Improving Loading Docks: Transforming Shipping Facilities into Safer, More Efficient Places
Developments in the realm of logistics are making it so that packages are being delivered as quickly as they have been processed for shipping. With the rise of same-day shipping in many online retailers most notably with Amazon, efficiency in getting products to customers and parts to manufacturing facilities is getting better and better almost every day.
But while orders are continuing to be shipped faster and faster, and trucks are coming in at a steady pace to take in new shipments and deliver stock replenishments, they continue to bottleneck at the loading dock.
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The loading dock has always been an area of a logistics building that constantly gets overlooked. Very often, they bear the brunt of budget cuts. This is strange to think that the gatekeepers or processors of the actual products and stock are being severely limited.
But now that other facets of logistics have been addressed over the years, loading docks are now taking center stage. Many shipping facilities are now looking at how to improve operations at loading docks to further improve their overall operational efficiency and quality.
Loading Dock Design
Proper design of a loading dock is key to ensuring that operations in the area are smooth and everybody stationed there does their job as quickly as they can without compromising their safety.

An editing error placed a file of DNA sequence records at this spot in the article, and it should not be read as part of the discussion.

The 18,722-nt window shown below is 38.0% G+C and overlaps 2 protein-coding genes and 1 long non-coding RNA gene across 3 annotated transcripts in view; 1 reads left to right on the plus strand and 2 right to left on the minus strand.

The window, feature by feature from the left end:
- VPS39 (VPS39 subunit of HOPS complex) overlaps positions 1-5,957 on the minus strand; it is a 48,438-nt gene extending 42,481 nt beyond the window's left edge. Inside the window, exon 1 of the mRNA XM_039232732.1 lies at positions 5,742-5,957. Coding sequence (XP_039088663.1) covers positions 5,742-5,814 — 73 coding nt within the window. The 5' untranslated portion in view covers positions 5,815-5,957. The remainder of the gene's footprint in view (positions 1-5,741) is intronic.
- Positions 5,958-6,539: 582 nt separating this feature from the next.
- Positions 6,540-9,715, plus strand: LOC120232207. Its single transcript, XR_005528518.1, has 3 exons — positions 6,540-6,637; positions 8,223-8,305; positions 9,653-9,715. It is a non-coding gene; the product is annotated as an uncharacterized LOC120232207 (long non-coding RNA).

Of course, not every shipping facility is blessed with the chance to start with a new building. There are however some key considerations that every facility can use. For example, being more efficient does not mean making as many loading docks as possible. The number of loading docks depends on the number of trucks that come and go into the facility within 24 hours.
Loading dock design also follows efficiency practices by making sure that all the measurements are correct. One thing that can make a loading dock feel sluggish is if the trucks take a considerable time to position correctly, or if the product or stock takes longer to load or unload due to a lack of proper incline. Making trucks fit to the docks like Lego blocks with each other is important.
Another area that can improve operational efficiency and quality of loading docks is in the choice of loading dock parts. Without the right parts, wear and tear will happen more frequently and in worst cases, lead to unwanted workplace injuries.
Of course getting better loading dock parts can mean a higher upfront cost. The payoffs for the increase are noticeable over the long run. With better parts, shipping facilities spend less on maintenance, and even less on paying employees who have been benched due to accidents.
Better loading dock design can only happen if the right equipment is put in place. Employing dock restraints, guarding and rails for ledges can help increase safety around the loading dock.
Just because better and safer loading dock equipment has been installed does not excuse any shipping facility of the need for better and more regular maintenance. Shipping facilities should do so much more than the occasional lube and oil for dock equipment once or twice a year.
Facilities that handle food, especially meats and other wet goods, can benefit from a more regular scrub down of the loading docks. Creating seals at docks and minimizing the entry of air, water and pests like rodents and insects can reduce contaminants. This can also improve the energy efficiency of the facility, especially if it is a cold storage. Doing so also helps shipping facilities stay compliant with the Food Safety Modernization Act.
Essentially, proper design, safer equipment and regular maintenance of loading docks helps with improving overall operational efficiency of shipping facilities all over the world when properly implemented.